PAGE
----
University of Wisconsin Digital Collections
Link to University of Wisconsin Digital Collections
Link to University of Wisconsin Digital Collections
The History Collection

Page View

United States. Office of Indian Affairs / Annual report of the commissioner of Indian affairs, for the year 1864
([1864])

Colorado superintendency,   pp. 216-258 PDF (17.3 MB)


Page 235

COLORADO SUPERINTENDENCY. 235 
They agree to deliver up the balance of the prisoners as soon as it is possible
to procure them, which can be done better from Denver City than from tjhis
point. 
I have the honor, governor, to be your obedient servant, 
E. W. WYNKOOP, 
Maj. 1st Cav. Cal., Com'dg Fort Lyon, C. T. 
His Excellency JOHN EVANS, 
Governor of Colorado, Denver, C. T. 
S. 
DENVER, COLOQADO TERRITORY, July 14, 1864. 
SIR: I have the honor to report that I arrived in this city last evening.
Not 
having received any reply to my communications of the 3d, 6th, and 8th of
July, owing to the indirection of the mail routes, I feared that you had
not re- 
ceived them; and having received further information relative to the expedition
of the Utes, which I herewith enclose, I deemed it expedient to come in pepson.
I have nothing new to commuiicate relative to the Arapahoes and Sioux 
Indians in the vicinity of the Cache la Povtdre, except that they became
very 
much alarmed at the approach of so many Utes, and most of them moved camp
down towards the Platte river. In all my talks with them they appear to 
evince a disposition to keep peace with the whites, and many of them express
a great deal of anxiety for the coming in of young Roman Nose and the medi-
cine man with their respective bands, that a treaty may be effected and they
may begin to reap the advantages of a permanent settlement. I am the more
convinced of their sincerity in these expressions from the fact that several
of 
the settlers on the Cache la Poudre assure me that they have so declared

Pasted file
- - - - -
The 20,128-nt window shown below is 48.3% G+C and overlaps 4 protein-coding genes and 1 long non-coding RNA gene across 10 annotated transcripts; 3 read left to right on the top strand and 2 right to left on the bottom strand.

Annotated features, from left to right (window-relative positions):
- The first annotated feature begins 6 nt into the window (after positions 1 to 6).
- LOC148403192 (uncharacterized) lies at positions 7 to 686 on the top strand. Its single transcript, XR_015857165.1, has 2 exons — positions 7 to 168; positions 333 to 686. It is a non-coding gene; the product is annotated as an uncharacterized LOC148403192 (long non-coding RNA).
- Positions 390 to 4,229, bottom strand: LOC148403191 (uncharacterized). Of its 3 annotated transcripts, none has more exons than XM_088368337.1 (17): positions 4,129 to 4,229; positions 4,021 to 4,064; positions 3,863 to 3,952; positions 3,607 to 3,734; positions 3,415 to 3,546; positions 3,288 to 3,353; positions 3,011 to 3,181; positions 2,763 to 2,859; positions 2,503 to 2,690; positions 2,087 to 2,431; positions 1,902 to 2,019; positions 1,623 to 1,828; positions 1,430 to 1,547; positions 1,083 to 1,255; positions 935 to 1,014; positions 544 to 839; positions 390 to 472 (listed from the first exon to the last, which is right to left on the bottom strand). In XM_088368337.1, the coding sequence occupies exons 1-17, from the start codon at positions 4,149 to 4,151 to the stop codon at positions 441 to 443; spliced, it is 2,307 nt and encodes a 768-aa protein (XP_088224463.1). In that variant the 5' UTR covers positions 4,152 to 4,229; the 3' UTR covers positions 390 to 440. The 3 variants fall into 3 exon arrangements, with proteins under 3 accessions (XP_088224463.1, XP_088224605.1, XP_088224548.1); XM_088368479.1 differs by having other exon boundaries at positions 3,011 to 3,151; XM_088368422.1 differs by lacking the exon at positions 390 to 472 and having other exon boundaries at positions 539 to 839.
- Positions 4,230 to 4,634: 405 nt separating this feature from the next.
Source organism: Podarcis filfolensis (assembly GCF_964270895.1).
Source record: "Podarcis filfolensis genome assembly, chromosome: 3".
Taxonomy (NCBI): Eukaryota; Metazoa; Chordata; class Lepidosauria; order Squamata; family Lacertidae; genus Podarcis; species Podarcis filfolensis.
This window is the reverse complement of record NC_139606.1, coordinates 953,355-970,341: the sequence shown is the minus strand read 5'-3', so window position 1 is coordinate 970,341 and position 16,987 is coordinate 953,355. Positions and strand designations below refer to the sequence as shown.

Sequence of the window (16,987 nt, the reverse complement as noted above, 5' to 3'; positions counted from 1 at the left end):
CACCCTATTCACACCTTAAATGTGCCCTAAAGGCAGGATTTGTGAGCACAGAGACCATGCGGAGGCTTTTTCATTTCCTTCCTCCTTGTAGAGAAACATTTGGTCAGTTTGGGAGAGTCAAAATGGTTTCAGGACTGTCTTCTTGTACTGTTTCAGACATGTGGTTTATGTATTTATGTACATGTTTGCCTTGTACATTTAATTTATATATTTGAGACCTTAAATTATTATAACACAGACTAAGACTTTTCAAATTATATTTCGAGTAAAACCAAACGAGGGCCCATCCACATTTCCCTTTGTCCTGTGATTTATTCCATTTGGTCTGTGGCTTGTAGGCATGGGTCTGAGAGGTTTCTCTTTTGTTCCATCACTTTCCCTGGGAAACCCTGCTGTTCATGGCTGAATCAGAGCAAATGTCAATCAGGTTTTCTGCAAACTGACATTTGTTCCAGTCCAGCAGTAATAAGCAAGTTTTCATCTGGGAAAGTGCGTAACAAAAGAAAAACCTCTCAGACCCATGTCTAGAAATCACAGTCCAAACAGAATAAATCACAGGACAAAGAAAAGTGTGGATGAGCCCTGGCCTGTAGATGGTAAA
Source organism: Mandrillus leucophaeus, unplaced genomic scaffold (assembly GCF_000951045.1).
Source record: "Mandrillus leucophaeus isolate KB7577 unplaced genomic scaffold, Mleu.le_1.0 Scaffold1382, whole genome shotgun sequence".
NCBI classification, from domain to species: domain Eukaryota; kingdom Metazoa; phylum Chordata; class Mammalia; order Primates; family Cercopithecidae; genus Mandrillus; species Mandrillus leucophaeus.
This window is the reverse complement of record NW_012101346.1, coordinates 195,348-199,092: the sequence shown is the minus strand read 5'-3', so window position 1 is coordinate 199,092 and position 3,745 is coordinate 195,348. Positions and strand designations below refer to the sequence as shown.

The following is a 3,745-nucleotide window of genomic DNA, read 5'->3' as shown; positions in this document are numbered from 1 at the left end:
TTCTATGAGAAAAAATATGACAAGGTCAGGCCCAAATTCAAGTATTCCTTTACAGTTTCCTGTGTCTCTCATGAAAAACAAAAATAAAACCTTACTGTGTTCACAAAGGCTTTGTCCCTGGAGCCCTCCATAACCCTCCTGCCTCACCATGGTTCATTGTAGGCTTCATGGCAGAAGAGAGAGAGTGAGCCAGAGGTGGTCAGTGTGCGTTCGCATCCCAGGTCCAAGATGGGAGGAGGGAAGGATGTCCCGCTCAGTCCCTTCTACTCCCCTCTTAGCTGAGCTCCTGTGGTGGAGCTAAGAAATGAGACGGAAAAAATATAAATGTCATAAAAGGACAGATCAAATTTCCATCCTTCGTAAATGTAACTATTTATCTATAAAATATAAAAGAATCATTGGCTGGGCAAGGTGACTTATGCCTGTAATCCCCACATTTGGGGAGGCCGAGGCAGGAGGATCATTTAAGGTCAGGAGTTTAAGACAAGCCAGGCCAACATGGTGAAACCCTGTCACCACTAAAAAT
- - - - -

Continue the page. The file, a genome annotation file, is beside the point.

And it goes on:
them- 
selves in their hearing. 
In regard to the selection of a reservation,'I am as yet unwilling to hazard
an 
opinion. "Friday" insists very strongly on the north bank of the
Cache la 
Poudre, from the mouth of the Box Elder to the Platte, and extending northward
to Crow creek. This is liable to three great objections: first, it would
necessi- 
tate the driving off of some sixteen families of whites who have made valuable
improvements; secondly, it embraces some eighteen miles of the route of the
Overland Stage Company, and of the great bulk of travel to Montana, Utah,
and California; and thirdly, its great distance from timber, and this would
be 
a great desideratum for so large a community. On the other hand, it is urged
by the Indians (and the fact that no settlement of white people has been
made 
seems corroborative) that the headwaters of the mountain streams north of
the 
Cache la Poudre, within the bounds of this Territory, are so rocky as to
be 
totally unfit for agricultural purposes. On my return I will make the explora-
tion you instructed, and which I was only prevented from making while absent
this time from the fact that a larger share of the troops were absent from
Camp 
Collins, and owing to the excitement both on the part of the plains Indians
and 
the white settlers. I did not deem it advisable to ask an escort of Lieutenant
])rake, the commanding officer, whom I may add treated me with the utmost
kindness, and offered me all the assistance in his power as soon as I handed
him 
your letter of introduction. 
Very respectfully, your obedient servant, 
SIMEON WHITELY, 
United States Indian Agent. 
H~is Excellency JOHN EVANS, 
Governor and Superintendent Ind~iazt Affairs. 


Go up to Top of Page